Baking British Cake Desserts Recipes Vegetarian

Seville Marmalade Cake

This week, Katherine and I took a long overdue holiday. We have spent the last five days amongst some of the most incredible scenery North Wales has to offer. If you like walking over snowy mountains, this place is for you. Not only is the landscape incredibly dramatic, but it is peppered with historic monuments, burial grounds, wells and even a bunker which I presume dates back to the Second World War. The sparsely populated county of Gwynedd, North Wales, is truly inspiring – we shall be returning, car under foot, to visit the fabled ‘Roman Steps’.

During our trip to one of the most beautiful areas Wales  has to offer, we celebrated Katherine’s birthday. As one might expect, Katherine had requested that I make her a cake to mark this special occasion, and I dutifully consented to her demands. After all, any man worth his salt fulfils the desires of his woman, otherwise a jolly painful earache may ensue. This is the reason why my version of the good old marmalade cake came into being. It is essentially a basic sponge mix with added marmalade, both inside and out. However, because it is baked in a slightly different manner the consistency of the cake comes out a little heavier, which is perfect for a treat such as this.

Good quality marmalade is a must for this cake. Let’s face it, marmalade isn’t an expensive commodity but it can taste pretty awful if bought on the cheap. Remember, this blog isn’t about making good food taste a little dodgy by skimping on the main ingredient. It’s about reducing the cost of a meal without removing any of the flavour that defines it. Seville oranges make a good, sharp marmalade and therefore contrast wonderfully with the sugar in the cake. Even so, a little drizzle of icing to finish is advisable.

Seville Marmalade Cake

Makes 1 large cake


• 3 eggs, weighed

• Butter, golden caster sugar and self-raising flour in equal measure – in order to get exact amounts weigh the eggs and use the same weight of these ingredients; this should be roughly 7 ounces or 200g.

• ½ tsp baking powder

• 3-4 tbsp milk, depending on consistency

• 3 generous tbsp Seville marmalade, plus extra to glaze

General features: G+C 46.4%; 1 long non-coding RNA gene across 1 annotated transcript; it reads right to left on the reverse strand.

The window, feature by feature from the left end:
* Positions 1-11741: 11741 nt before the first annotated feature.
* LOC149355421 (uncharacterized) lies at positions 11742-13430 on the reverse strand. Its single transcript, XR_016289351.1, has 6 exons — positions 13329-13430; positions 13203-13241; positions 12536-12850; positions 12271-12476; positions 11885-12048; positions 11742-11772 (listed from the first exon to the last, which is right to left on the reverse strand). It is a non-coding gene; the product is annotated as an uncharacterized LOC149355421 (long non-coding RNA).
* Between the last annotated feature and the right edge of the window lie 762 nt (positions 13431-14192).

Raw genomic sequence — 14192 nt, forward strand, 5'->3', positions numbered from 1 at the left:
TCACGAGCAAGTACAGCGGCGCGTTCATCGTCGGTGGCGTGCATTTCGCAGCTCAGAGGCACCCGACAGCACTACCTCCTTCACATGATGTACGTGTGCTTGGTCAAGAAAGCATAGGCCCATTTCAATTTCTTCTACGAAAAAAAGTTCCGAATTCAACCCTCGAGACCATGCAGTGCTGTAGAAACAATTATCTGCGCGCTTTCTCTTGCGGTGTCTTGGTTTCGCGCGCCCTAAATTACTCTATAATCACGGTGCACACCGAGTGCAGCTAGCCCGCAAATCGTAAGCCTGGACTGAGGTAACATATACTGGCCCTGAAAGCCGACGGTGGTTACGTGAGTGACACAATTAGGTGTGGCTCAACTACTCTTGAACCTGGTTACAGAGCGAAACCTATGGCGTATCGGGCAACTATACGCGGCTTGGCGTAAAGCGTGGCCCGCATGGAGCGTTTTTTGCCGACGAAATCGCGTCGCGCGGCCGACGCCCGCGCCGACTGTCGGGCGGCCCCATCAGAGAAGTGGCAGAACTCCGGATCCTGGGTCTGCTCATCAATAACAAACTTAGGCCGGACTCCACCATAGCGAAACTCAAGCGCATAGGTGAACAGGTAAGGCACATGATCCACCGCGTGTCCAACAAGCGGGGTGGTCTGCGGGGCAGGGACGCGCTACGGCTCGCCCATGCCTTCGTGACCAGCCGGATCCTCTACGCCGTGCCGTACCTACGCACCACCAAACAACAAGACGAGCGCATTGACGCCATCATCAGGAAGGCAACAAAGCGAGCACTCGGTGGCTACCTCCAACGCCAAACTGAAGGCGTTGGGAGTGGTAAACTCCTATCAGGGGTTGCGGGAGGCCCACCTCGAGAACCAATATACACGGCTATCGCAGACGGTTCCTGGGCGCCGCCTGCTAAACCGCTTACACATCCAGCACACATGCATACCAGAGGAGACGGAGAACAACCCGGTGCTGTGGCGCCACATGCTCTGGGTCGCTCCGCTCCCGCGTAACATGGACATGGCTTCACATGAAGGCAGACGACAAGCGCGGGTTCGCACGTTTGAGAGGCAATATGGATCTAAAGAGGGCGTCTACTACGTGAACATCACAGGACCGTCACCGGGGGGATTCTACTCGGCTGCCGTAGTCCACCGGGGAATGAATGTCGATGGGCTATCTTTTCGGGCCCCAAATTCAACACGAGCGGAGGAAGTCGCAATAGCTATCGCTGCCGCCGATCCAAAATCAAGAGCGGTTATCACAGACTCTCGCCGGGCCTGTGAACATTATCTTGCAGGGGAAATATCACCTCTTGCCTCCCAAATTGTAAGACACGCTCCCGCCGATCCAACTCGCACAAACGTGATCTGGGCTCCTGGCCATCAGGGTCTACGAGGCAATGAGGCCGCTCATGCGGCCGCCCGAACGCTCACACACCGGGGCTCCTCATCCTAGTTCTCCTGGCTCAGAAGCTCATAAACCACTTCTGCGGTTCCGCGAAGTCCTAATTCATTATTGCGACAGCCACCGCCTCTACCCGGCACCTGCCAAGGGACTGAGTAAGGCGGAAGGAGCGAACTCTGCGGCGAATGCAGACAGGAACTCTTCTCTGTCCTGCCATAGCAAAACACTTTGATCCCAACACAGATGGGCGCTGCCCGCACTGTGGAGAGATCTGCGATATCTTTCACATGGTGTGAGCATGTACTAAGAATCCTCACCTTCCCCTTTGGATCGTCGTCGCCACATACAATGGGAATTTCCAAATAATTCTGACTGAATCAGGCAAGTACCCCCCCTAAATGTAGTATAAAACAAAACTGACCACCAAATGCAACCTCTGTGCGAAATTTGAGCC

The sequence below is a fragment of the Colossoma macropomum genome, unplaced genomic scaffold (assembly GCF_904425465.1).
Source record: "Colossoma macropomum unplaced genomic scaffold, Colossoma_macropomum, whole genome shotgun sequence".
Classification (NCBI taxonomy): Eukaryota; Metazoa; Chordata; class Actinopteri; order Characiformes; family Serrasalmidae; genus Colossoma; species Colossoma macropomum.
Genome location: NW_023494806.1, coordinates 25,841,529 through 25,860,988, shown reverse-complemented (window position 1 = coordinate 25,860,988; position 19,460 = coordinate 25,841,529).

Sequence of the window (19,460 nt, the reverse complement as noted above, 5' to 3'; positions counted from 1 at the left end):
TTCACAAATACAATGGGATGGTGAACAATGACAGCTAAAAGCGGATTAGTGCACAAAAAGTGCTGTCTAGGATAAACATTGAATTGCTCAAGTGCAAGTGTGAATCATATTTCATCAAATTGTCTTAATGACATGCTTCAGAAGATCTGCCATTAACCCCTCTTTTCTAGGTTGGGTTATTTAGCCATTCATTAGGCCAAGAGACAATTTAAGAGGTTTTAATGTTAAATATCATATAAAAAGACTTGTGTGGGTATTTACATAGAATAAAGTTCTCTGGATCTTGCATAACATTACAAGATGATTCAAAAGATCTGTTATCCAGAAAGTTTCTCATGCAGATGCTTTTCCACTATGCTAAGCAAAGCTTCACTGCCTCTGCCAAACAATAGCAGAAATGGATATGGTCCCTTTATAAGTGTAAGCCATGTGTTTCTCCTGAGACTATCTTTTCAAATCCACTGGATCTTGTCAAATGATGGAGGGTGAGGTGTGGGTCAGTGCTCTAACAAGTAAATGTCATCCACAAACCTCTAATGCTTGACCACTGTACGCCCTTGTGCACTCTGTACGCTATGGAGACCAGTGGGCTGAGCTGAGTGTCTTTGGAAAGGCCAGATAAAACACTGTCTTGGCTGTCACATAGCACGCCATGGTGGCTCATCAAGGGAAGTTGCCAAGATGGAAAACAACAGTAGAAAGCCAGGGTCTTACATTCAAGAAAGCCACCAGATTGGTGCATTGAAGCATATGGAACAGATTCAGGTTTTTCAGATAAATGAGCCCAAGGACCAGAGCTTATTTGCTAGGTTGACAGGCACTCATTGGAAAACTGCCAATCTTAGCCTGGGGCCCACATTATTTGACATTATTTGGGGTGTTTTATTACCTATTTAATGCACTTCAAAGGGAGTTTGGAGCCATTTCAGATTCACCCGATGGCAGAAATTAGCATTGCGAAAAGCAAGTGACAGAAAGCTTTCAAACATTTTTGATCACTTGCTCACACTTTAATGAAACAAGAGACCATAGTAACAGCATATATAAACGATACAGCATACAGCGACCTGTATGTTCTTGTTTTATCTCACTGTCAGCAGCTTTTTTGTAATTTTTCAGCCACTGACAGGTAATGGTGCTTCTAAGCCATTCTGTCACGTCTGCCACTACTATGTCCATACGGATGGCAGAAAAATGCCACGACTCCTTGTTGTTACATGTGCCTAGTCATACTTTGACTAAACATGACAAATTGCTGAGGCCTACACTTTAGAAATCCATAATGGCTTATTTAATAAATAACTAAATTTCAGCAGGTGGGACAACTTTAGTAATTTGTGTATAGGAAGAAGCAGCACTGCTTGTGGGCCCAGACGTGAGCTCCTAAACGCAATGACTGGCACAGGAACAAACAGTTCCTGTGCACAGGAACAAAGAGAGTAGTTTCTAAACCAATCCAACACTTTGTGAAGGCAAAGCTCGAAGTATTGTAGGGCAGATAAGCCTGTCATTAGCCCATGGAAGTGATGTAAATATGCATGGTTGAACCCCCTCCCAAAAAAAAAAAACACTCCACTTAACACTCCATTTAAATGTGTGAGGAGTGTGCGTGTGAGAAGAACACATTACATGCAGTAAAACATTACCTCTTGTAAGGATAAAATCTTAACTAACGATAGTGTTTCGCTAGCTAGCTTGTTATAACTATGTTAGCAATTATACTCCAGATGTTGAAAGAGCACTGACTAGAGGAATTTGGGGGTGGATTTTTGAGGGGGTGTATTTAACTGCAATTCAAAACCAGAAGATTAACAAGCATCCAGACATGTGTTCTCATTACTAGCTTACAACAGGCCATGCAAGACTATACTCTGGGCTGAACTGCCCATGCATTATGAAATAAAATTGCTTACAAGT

• A little icing sugar mixed with water to drizzle over the top


1. Grease and line a 20cm springform pan, heat the oven to 180C. Cream together the sugar and the butter, with a hand whisk, until light and fluffy.

2. Beat in the eggs one by one. This requires thorough mixing between each egg. Sieve in the flour and baking powder and fold in gently until just mixed. Fold in the marmalade and stir in a little milk if necessary. The batter should flow, but not too freely. Bake for around 50 minutes, or until the cake makes no sound when listened to.

3. Allow to rest before turning onto a wire rack. Glaze with warmed marmalade before the cake is completely cool. When cool, drizzle it with the icing. To make the icing simply dissolve 30g of icing sugar in a little water.

Cost: Though this cake includes an ingredient which is more expensive than those which generally find themselves in a sponge cake, its price is reduced by its simplicity. As such, this price of this cake comes in at around £2.30. This is an absolute bargain since the cake is extremely filling and would probably produce 12-16 slices.

120 replies on “Seville Marmalade Cake”

Very seasonal! I’ve got a bag of seville oranges, and i’ll be having a go at making marmalade for the first time, they’re only usually available for a couple of months and provide a zingy start to the year.

A beautiful cake (and beautiful photos of Wales – my grandfather was from North Wales but haven´t been there in years). I have used up all my marmalade made last year but will be making more soon, so this cake will definitely be made in the next few weeks. Thank you!

Wow! I can’t wait to try this cake. Thanks so much for sharing with us, and not to mention the wonderful pics of Wales. Haven’t been there since I was a little girl still living in England.